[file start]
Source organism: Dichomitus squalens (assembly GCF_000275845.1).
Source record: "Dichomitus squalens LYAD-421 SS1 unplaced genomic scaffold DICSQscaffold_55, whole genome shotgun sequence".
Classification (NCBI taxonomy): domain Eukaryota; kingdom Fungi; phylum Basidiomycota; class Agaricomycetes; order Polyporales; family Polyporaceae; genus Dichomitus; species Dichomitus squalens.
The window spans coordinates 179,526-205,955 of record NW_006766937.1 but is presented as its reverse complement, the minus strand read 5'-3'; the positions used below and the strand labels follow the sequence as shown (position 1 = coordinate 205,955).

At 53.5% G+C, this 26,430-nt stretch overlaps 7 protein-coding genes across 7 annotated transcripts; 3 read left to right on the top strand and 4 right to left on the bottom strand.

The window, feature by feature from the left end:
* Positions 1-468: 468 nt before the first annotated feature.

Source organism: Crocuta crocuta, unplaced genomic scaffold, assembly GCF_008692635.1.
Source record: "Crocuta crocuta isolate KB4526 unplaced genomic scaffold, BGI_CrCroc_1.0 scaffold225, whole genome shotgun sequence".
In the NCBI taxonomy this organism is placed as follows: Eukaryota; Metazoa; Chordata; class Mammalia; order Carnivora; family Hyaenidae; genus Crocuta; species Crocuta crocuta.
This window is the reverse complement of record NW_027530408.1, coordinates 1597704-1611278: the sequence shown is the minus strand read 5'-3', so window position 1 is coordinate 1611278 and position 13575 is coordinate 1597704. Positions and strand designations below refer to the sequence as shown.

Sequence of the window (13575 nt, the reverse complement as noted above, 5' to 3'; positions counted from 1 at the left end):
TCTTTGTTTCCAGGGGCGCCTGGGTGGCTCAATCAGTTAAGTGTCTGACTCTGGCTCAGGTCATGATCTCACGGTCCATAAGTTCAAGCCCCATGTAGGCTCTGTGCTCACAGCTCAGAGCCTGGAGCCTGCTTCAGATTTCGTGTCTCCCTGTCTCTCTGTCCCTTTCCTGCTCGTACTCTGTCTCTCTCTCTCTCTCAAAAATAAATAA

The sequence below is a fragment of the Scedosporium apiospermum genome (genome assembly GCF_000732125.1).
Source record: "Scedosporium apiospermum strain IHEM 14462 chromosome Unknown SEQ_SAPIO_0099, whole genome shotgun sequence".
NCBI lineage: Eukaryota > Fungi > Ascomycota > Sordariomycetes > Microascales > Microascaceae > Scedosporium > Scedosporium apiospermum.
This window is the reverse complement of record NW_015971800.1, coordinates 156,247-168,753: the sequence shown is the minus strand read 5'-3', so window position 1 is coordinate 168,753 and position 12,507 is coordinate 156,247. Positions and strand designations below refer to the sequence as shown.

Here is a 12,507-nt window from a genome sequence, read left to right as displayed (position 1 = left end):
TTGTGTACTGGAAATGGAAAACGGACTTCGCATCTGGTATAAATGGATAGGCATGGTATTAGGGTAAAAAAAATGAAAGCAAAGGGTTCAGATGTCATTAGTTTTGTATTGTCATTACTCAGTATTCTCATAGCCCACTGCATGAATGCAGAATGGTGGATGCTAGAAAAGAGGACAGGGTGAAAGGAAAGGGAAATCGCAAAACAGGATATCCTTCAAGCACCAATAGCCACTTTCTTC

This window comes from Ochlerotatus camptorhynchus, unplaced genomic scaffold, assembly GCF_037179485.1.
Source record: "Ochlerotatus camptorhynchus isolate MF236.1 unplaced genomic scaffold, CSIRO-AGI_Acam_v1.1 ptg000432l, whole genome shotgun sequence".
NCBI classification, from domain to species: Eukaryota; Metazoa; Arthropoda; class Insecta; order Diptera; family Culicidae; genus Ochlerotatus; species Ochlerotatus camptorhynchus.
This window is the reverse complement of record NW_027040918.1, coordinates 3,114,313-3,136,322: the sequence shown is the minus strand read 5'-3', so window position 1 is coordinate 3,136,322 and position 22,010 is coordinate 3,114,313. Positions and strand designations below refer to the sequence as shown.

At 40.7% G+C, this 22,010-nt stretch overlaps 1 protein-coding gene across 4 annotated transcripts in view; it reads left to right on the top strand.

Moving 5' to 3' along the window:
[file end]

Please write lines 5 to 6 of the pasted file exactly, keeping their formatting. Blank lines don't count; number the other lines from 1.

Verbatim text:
At 53.5% G+C, this 26,430-nt stretch overlaps 7 protein-coding genes across 7 annotated transcripts; 3 read left to right on the top strand and 4 right to left on the bottom strand.

The window, feature by feature from the left end: